Nurses: Are You Environmental Health Stewards?

Laura A. Stokowski, RN, MS

Disclosures

August 05, 2014

Shaping the Healing Environment

It seems like every time we talk about going "back to basics" in nursing, Florence Nightingale's name pops up. There is a good reason for this. Miss Nightingale was way ahead of her time in recognizing the effects of the environment on health, and the responsibility of the nurse to promote and maintain a healthy environment for the sick and for the prevention of illness.[4] In 1859, she could scarcely have imagined the vast array of hazardous chemicals that would one day be used in hospitals, but the attention to air, water, drainage, noise, and light are as relevant today as when advocated by Miss Nightingale.

When a patient's healing environment is the hospital, nurses must participate in minimizing threats to health posed by the products used in and around patients. Nurses must use their influence to encourage hospitals to purchase safer substitute products for patient care (eg, DEHP-free intravenous tubing and BPA-free infant feeding products) and housekeeping ("green" cleaning) products, and help their employers see that these products aren't just safer, but also will save money.[5]

And healthcare environmental hazards aren't limited to patients. Nurses and other healthcare providers are also exposed to chemical and radiation hazards in the course of patient care. When they can't be eliminated, appropriate protection to minimize exposure of both patients and staff to these hazards must be ensured.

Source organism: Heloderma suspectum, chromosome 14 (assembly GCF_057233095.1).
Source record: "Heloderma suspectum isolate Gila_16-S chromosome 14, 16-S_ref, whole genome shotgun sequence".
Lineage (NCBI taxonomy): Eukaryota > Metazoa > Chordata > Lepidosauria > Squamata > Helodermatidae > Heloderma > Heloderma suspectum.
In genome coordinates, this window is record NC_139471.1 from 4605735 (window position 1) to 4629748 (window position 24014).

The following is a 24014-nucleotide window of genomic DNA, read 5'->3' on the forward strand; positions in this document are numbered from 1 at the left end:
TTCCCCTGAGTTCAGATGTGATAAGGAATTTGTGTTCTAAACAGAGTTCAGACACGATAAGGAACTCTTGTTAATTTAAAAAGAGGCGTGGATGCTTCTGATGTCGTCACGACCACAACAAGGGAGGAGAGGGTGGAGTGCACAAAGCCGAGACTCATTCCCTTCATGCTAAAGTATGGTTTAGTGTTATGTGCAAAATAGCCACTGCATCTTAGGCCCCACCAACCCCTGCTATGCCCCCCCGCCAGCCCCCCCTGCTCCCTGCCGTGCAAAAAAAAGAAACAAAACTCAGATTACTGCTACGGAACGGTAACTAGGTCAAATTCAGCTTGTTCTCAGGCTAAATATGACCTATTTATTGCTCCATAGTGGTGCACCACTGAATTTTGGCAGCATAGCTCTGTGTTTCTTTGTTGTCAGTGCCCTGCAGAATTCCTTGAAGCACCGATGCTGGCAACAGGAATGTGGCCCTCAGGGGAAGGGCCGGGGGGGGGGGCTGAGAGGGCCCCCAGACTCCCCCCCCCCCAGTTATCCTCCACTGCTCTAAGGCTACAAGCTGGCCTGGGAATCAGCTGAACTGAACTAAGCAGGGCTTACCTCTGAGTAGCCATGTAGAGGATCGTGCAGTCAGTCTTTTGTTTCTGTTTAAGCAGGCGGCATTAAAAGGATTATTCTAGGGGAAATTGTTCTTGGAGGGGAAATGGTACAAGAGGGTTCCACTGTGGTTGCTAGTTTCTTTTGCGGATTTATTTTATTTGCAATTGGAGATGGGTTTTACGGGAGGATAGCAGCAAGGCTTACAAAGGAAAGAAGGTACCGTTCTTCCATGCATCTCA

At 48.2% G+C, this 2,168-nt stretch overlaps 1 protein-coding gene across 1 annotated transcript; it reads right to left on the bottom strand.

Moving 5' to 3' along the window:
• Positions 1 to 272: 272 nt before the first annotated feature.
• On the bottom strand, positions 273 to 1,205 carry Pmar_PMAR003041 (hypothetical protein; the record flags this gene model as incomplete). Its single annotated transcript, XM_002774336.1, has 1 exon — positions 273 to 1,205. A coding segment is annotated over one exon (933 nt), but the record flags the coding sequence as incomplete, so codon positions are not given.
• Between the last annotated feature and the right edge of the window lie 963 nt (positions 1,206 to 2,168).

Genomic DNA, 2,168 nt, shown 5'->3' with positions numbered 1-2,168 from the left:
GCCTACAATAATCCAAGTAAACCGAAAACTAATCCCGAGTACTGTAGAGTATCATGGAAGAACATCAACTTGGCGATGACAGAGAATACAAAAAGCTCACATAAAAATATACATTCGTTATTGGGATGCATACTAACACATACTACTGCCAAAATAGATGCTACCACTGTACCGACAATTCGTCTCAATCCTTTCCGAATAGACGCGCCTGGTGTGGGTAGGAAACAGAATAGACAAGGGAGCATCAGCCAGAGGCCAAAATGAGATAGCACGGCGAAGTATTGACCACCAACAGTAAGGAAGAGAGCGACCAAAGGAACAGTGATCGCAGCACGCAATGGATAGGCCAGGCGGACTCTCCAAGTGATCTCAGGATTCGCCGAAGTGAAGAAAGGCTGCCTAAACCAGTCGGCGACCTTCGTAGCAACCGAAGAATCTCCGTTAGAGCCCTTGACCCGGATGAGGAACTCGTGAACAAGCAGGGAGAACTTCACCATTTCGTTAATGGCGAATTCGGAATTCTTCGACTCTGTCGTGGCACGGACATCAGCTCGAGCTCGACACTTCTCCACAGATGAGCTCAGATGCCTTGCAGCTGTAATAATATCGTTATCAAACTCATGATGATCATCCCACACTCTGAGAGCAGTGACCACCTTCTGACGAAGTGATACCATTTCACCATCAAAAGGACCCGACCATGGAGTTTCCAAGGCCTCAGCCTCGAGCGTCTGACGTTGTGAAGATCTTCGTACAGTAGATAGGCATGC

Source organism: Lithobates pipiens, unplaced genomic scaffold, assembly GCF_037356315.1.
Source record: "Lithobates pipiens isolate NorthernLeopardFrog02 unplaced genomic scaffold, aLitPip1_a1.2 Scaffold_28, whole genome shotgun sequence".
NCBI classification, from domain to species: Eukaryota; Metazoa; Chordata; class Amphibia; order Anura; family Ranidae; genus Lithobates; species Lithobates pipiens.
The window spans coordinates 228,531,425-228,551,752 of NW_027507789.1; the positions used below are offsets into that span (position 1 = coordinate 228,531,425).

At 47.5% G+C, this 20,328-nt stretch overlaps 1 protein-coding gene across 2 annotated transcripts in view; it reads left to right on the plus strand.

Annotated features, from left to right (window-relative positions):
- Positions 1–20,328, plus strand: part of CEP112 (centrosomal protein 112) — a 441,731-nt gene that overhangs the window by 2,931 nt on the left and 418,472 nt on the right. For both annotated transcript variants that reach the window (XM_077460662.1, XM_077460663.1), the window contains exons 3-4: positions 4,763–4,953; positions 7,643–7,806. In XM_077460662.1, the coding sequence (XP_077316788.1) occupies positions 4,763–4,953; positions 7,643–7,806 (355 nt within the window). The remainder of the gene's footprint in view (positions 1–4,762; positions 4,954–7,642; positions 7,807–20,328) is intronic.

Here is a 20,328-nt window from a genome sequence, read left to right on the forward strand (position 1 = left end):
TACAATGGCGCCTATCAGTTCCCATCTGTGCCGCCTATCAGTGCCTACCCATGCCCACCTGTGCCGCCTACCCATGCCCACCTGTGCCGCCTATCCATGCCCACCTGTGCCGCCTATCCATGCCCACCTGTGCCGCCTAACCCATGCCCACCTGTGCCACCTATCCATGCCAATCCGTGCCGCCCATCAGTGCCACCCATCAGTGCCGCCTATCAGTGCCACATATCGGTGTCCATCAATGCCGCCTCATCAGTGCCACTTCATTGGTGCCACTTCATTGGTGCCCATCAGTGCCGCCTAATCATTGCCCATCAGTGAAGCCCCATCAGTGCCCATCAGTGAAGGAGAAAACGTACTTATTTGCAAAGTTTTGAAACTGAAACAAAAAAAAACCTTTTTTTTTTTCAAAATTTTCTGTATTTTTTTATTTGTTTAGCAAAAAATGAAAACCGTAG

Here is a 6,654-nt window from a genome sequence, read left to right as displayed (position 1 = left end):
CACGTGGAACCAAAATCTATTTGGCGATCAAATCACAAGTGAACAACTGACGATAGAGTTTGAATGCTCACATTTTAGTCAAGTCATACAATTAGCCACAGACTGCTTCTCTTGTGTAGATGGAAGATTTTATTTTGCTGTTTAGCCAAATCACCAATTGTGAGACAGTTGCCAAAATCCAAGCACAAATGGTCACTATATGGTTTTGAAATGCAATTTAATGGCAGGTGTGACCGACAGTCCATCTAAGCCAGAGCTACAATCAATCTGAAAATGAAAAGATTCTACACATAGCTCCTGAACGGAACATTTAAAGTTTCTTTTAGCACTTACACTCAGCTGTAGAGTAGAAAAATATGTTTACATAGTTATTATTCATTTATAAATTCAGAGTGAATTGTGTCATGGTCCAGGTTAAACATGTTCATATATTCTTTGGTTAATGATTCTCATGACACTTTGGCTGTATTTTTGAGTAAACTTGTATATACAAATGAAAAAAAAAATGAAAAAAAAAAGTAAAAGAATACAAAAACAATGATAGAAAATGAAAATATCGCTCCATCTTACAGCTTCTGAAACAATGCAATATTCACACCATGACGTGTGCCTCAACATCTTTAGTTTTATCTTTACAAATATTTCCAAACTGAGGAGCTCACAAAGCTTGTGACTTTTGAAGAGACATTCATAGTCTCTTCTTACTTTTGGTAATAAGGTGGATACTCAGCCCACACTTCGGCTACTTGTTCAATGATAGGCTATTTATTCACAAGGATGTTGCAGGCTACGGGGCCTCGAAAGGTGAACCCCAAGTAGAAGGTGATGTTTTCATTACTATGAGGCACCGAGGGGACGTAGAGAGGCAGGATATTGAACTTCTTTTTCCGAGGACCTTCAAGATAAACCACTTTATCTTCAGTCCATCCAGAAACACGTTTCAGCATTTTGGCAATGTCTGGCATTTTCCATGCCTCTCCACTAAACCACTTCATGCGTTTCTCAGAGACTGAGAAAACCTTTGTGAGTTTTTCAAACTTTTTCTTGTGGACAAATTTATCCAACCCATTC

Nurses can consult Health Care Without Harm (HCWH) for information and guidance on issues pertinent to the healthcare environment (restorative healthcare, healthy food in healthcare, climate and health, toxic materials, safer chemicals, green building and energy, environmentally preferable purchasing, and waste management). HCWH is an international coalition of hospitals and healthcare systems, medical professionals, community groups, health-affected constituencies, labor unions, environmental and environmental health organizations, and religious groups with the shared goal of a healthcare sector that does no harm, and instead promotes the health of people and the environment.

In 2014, HCWH announced the winners of its first "Climate Change and Health" contest for nurses. Nurses are encouraged to join the free monthly "Practice Work Group" calls that ANHE hosts on greening hospitals. ANHE has evolved into the go-to place for nurses interested in greening their hospitals.

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